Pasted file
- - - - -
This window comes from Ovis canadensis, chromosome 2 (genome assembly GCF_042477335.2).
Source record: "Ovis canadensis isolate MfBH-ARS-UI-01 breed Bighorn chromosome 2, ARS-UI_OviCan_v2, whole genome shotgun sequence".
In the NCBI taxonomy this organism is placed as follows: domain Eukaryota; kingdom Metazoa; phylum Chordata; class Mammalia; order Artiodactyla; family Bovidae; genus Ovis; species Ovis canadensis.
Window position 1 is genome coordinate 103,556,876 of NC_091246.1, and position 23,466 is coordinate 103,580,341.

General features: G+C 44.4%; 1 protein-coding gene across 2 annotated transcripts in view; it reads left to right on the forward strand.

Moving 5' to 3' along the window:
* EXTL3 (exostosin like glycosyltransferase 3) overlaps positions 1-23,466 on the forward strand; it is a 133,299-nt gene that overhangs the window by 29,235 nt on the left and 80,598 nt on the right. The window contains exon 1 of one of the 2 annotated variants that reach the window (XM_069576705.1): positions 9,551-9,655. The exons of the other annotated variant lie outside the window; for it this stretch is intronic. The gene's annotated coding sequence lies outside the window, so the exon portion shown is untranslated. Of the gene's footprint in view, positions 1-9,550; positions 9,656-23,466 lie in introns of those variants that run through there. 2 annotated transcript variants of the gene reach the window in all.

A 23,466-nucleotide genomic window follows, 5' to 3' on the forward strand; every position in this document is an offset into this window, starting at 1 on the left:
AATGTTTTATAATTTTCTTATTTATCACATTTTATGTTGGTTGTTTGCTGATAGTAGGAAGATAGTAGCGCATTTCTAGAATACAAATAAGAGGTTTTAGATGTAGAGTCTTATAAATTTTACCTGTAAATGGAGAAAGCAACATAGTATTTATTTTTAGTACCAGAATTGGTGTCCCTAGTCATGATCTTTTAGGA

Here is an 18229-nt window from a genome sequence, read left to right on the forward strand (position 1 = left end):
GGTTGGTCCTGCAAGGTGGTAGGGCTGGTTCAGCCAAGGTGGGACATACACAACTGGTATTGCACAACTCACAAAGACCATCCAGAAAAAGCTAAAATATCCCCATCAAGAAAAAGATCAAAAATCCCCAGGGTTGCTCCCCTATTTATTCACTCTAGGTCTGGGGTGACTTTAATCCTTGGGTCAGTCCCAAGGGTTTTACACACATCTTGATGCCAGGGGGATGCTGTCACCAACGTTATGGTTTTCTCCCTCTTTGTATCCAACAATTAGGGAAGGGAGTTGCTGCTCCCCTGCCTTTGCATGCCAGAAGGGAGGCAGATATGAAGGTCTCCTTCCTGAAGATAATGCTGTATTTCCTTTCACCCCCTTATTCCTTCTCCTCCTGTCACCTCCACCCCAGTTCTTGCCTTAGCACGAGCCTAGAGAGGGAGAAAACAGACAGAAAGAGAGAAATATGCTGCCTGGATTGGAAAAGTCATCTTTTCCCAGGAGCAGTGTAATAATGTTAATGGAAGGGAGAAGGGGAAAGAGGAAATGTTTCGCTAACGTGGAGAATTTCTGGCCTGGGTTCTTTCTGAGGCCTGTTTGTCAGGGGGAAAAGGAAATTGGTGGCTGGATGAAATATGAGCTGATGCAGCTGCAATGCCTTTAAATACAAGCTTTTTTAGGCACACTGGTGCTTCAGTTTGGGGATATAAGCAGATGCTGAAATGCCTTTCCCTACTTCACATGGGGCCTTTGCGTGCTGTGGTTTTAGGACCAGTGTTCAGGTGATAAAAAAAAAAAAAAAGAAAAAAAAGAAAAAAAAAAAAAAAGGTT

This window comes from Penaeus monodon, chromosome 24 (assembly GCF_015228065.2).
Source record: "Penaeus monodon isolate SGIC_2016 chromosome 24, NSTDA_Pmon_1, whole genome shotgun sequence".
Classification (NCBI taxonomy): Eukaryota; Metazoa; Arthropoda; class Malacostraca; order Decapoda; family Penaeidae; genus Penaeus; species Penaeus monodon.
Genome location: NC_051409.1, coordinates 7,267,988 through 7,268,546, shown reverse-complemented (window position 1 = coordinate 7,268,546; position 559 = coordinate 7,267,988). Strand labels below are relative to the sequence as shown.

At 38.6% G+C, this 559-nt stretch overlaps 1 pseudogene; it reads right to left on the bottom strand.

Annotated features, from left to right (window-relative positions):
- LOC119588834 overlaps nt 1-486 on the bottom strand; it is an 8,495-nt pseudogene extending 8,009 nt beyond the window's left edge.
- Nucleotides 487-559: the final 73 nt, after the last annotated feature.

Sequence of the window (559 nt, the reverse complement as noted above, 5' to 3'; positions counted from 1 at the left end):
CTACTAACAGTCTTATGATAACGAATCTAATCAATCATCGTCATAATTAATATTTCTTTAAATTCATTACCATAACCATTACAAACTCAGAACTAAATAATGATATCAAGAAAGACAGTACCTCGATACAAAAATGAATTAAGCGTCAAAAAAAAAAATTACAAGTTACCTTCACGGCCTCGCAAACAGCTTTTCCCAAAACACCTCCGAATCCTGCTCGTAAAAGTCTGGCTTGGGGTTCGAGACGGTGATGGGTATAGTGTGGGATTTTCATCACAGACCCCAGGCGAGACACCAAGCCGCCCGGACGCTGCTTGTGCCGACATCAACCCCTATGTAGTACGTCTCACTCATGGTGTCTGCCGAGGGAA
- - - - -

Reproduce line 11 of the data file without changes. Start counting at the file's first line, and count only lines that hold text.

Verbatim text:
GGTTGGTCCTGCAAGGTGGTAGGGCTGGTTCAGCCAAGGTGGGACATACACAACTGGTATTGCACAACTCACAAAGACCATCCAGAAAAAGCTAAAATATCCCCATCAAGAAAAAGATCAAAAATCCCCAGGGTTGCTCCCCTATTTATTCACTCTAGGTCTGGGGTGACTTTAATCCTTGGGTCAGTCCCAAGGGTTTTACACACATCTTGATGCCAGGGGGATGCTGTCACCAACGTTATGGTTTTCTCCCTCTTTGTATCCAACAATTAGGGAAGGGAGTTGCTGCTCCCCTGCCTTTGCATGCCAGAAGGGAGGCAGATATGAAGGTCTCCTTCCTGAAGATAATGCTGTATTTCCTTTCACCCCCTTATTCCTTCTCCTCCTGTCACCTCCACCCCAGTTCTTGCCTTAGCACGAGCCTAGAGAGGGAGAAAACAGACAGAAAGAGAGAAATATGCTGCCTGGATTGGAAAAGTCATCTTTTCCCAGGAGCAGTGTAATAATGTTAATGGAAGGGAGAAGGGGAAAGAGGAAATGTTTCGCTAACGTGGAGAATTTCTGGCCTGGGTTCTTTCTGAGGCCTGTTTGTCAGGGGGAAAAGGAAATTGGTGGCTGGATGAAATATGAGCTGATGCAGCTGCAATGCCTTTAAATACAAGCTTTTTTAGGCACACTGGTGCTTCAGTTTGGGGATATAAGCAGATGCTGAAATGCCTTTCCCTACTTCACATGGGGCCTTTGCGTGCTGTGGTTTTAGGACCAGTGTTCAGGTGATAAAAAAAAAAAAAAAGAAAAAAAAGAAAAAAAAAAAAAAAGGTT